2 Congo men plead guilty to illegally shipping ivory, rhino horns, and pangolin scales

Seattle court will decide if both men have to serve up to 5 years in prison

Two foreign nationals from the Democratic Republic of Congo have pleaded guilty in federal court in Seattle for acting as middle men in a smuggling ring that brought illegal ivory, rhinoceros horn and pangolin scales into the U.S.

Herdade Lokua, 24, and Jospin Mujangi, 32, of Kinshasa, Congo, pleaded guilty to two counts of an 11-count indictment alleging they worked with a middle man to facilitate shipments of poached items into Seattle, the Seattle Times reported.

Sentencing is set for Nov. 1. Both men face up to five years in prison, possible fines of up to $250,000 and deportation from the U.S., according to a plea agreement.

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Two men from Congo are facing deportation, $250k fine, and up to five years in prison for illegally sending rhino horns to America.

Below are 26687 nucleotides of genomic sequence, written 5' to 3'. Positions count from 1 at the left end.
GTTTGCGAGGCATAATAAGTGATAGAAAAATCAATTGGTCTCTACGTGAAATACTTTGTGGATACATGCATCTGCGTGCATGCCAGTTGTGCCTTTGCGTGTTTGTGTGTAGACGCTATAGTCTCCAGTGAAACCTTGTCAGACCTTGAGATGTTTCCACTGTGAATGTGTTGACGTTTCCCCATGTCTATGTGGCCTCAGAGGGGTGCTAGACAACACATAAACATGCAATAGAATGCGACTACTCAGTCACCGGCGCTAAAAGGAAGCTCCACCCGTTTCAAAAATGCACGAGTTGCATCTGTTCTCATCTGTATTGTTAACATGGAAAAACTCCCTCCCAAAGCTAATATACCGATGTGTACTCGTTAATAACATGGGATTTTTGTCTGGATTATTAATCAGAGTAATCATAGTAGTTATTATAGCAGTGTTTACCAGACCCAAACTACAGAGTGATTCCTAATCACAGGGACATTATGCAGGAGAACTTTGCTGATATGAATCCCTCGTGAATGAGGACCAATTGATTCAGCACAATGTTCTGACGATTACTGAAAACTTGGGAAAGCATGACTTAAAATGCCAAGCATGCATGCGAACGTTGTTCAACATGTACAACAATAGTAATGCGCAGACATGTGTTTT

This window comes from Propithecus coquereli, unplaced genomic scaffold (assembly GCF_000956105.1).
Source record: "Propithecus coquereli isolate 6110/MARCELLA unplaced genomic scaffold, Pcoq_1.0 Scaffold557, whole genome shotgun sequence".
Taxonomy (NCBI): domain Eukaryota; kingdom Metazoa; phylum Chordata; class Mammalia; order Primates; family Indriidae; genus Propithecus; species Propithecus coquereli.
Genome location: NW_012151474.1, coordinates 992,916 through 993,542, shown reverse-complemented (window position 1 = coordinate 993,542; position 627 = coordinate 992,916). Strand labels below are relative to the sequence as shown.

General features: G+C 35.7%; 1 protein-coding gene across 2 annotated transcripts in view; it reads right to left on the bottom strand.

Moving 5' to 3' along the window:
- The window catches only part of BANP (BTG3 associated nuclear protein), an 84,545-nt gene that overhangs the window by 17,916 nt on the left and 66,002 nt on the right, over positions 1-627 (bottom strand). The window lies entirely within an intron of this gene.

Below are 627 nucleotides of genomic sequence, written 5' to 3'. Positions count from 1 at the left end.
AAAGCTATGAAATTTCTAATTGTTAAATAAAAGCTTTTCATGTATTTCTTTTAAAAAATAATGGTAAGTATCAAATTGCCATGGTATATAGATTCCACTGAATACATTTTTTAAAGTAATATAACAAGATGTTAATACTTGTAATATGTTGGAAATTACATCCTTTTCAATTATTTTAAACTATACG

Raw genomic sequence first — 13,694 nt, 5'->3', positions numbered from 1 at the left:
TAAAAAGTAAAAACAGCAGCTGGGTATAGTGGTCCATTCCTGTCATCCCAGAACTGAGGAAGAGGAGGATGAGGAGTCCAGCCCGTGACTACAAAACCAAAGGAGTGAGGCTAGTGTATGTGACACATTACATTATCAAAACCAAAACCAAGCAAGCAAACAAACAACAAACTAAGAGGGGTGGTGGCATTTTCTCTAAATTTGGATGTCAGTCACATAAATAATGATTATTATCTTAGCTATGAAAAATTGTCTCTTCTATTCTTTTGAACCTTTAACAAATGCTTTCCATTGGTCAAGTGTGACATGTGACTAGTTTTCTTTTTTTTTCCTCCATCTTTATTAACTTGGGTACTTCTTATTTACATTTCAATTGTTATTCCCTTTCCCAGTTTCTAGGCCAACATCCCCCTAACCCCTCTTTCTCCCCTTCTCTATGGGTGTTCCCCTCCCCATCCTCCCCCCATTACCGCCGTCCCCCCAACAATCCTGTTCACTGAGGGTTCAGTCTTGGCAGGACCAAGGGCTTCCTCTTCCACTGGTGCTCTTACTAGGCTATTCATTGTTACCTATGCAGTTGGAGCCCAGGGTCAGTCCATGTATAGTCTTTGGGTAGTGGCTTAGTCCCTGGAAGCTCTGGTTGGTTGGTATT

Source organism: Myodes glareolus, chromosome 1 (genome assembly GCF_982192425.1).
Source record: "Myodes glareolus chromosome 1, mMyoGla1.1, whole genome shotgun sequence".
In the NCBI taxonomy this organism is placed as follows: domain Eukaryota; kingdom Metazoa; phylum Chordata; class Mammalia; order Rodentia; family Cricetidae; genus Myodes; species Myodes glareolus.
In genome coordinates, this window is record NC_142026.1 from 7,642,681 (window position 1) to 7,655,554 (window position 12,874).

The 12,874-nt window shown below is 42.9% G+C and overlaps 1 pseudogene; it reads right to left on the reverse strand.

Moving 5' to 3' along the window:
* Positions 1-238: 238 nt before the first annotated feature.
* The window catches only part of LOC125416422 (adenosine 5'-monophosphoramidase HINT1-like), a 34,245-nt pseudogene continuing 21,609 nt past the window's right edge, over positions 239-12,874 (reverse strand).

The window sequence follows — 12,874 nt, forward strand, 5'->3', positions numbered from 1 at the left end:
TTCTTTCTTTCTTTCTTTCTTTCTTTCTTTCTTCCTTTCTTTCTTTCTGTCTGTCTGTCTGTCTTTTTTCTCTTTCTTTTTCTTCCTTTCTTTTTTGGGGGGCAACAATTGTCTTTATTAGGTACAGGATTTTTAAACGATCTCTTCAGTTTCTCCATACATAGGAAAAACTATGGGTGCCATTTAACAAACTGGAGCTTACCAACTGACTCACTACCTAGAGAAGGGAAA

Two men from Congo are facing deportation, $250k fine, and up to five years in prison for illegally sending rhino horns to America.  (Copyright 2017 The Associated Press. All rights reserved.)

Officials say the men acknowledged that from November 2019 through June 2021, they shipped 49 pounds (22 kilograms) of ivory from Kinshasa, arranging for the tusks to be cut into smaller pieces, painted black, and labeled as imported wood.

In June 2021, they brought in rhino horns and discussed a shipment of ivory and pangolin scales, the Justice Department said.

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The men admitted they traveled from Congo to Seattle in November 2021 to meet in Edmonds with prospective buyers who were actually undercover federal agents. They were arrested after the meeting and indicted by a Seattle grand jury.